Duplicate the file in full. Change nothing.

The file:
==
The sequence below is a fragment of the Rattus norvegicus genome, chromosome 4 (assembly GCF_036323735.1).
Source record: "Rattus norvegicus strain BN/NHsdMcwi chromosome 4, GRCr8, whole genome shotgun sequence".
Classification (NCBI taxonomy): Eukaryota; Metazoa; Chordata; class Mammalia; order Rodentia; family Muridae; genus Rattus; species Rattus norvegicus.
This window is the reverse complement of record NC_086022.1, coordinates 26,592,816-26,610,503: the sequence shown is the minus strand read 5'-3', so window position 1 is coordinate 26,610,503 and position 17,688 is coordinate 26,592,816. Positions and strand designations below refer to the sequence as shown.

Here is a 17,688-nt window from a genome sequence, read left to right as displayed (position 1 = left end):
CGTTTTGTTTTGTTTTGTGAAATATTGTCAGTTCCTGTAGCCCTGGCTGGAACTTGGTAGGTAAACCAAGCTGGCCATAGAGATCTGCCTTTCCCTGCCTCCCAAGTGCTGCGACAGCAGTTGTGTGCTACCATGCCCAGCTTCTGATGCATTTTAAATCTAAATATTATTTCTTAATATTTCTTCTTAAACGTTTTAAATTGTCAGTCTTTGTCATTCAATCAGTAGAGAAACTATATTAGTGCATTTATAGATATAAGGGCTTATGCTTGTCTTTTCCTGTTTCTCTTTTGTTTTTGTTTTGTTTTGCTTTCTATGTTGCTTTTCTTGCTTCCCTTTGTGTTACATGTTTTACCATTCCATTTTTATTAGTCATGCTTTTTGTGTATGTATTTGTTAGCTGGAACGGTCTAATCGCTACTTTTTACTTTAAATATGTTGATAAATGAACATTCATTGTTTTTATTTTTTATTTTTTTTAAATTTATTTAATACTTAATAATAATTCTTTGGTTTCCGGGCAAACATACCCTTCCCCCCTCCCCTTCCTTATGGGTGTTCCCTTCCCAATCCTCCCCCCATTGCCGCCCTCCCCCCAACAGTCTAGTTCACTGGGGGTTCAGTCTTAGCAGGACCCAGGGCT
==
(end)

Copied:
The sequence below is a fragment of the Rattus norvegicus genome, chromosome 4 (assembly GCF_036323735.1).
Source record: "Rattus norvegicus strain BN/NHsdMcwi chromosome 4, GRCr8, whole genome shotgun sequence".
Classification (NCBI taxonomy): Eukaryota; Metazoa; Chordata; class Mammalia; order Rodentia; family Muridae; genus Rattus; species Rattus norvegicus.
This window is the reverse complement of record NC_086022.1, coordinates 26,592,816-26,610,503: the sequence shown is the minus strand read 5'-3', so window position 1 is coordinate 26,610,503 and position 17,688 is coordinate 26,592,816. Positions and strand designations below refer to the sequence as shown.

Here is a 17,688-nt window from a genome sequence, read left to right as displayed (position 1 = left end):
CGTTTTGTTTTGTTTTGTGAAATATTGTCAGTTCCTGTAGCCCTGGCTGGAACTTGGTAGGTAAACCAAGCTGGCCATAGAGATCTGCCTTTCCCTGCCTCCCAAGTGCTGCGACAGCAGTTGTGTGCTACCATGCCCAGCTTCTGATGCATTTTAAATCTAAATATTATTTCTTAATATTTCTTCTTAAACGTTTTAAATTGTCAGTCTTTGTCATTCAATCAGTAGAGAAACTATATTAGTGCATTTATAGATATAAGGGCTTATGCTTGTCTTTTCCTGTTTCTCTTTTGTTTTTGTTTTGTTTTGCTTTCTATGTTGCTTTTCTTGCTTCCCTTTGTGTTACATGTTTTACCATTCCATTTTTATTAGTCATGCTTTTTGTGTATGTATTTGTTAGCTGGAACGGTCTAATCGCTACTTTTTACTTTAAATATGTTGATAAATGAACATTCATTGTTTTTATTTTTTATTTTTTTTAAATTTATTTAATACTTAATAATAATTCTTTGGTTTCCGGGCAAACATACCCTTCCCCCCTCCCCTTCCTTATGGGTGTTCCCTTCCCAATCCTCCCCCCATTGCCGCCCTCCCCCCAACAGTCTAGTTCACTGGGGGTTCAGTCTTAGCAGGACCCAGGGCT